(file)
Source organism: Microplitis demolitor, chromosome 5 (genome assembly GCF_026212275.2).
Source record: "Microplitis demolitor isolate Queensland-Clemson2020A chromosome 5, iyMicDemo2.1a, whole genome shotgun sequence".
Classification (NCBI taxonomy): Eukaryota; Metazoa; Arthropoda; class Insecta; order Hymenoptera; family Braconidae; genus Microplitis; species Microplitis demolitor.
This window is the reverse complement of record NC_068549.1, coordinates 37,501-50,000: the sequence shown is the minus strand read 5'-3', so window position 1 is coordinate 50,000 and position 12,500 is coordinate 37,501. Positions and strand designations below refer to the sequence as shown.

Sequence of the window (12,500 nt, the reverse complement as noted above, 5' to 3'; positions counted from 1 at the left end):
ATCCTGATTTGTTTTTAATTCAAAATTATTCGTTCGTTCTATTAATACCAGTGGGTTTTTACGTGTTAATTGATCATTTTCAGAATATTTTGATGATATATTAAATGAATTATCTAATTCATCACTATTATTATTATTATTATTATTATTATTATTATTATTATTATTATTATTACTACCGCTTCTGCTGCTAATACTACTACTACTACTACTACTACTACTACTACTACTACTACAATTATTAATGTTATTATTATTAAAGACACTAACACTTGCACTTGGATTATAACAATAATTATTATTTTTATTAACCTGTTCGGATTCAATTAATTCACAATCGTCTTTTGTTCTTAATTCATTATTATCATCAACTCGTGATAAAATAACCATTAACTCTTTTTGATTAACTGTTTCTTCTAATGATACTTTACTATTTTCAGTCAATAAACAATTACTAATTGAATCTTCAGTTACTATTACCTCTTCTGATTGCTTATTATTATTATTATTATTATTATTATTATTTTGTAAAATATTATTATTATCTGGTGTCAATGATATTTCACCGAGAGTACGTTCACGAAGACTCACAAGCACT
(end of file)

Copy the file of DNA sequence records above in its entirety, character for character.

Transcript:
Source organism: Microplitis demolitor, chromosome 5 (genome assembly GCF_026212275.2).
Source record: "Microplitis demolitor isolate Queensland-Clemson2020A chromosome 5, iyMicDemo2.1a, whole genome shotgun sequence".
Classification (NCBI taxonomy): Eukaryota; Metazoa; Arthropoda; class Insecta; order Hymenoptera; family Braconidae; genus Microplitis; species Microplitis demolitor.
This window is the reverse complement of record NC_068549.1, coordinates 37,501-50,000: the sequence shown is the minus strand read 5'-3', so window position 1 is coordinate 50,000 and position 12,500 is coordinate 37,501. Positions and strand designations below refer to the sequence as shown.

Sequence of the window (12,500 nt, the reverse complement as noted above, 5' to 3'; positions counted from 1 at the left end):
ATCCTGATTTGTTTTTAATTCAAAATTATTCGTTCGTTCTATTAATACCAGTGGGTTTTTACGTGTTAATTGATCATTTTCAGAATATTTTGATGATATATTAAATGAATTATCTAATTCATCACTATTATTATTATTATTATTATTATTATTATTATTATTATTATTATTATTACTACCGCTTCTGCTGCTAATACTACTACTACTACTACTACTACTACTACTACTACTACTACAATTATTAATGTTATTATTATTAAAGACACTAACACTTGCACTTGGATTATAACAATAATTATTATTTTTATTAACCTGTTCGGATTCAATTAATTCACAATCGTCTTTTGTTCTTAATTCATTATTATCATCAACTCGTGATAAAATAACCATTAACTCTTTTTGATTAACTGTTTCTTCTAATGATACTTTACTATTTTCAGTCAATAAACAATTACTAATTGAATCTTCAGTTACTATTACCTCTTCTGATTGCTTATTATTATTATTATTATTATTATTATTATTTTGTAAAATATTATTATTATCTGGTGTCAATGATATTTCACCGAGAGTACGTTCACGAAGACTCACAAGCACT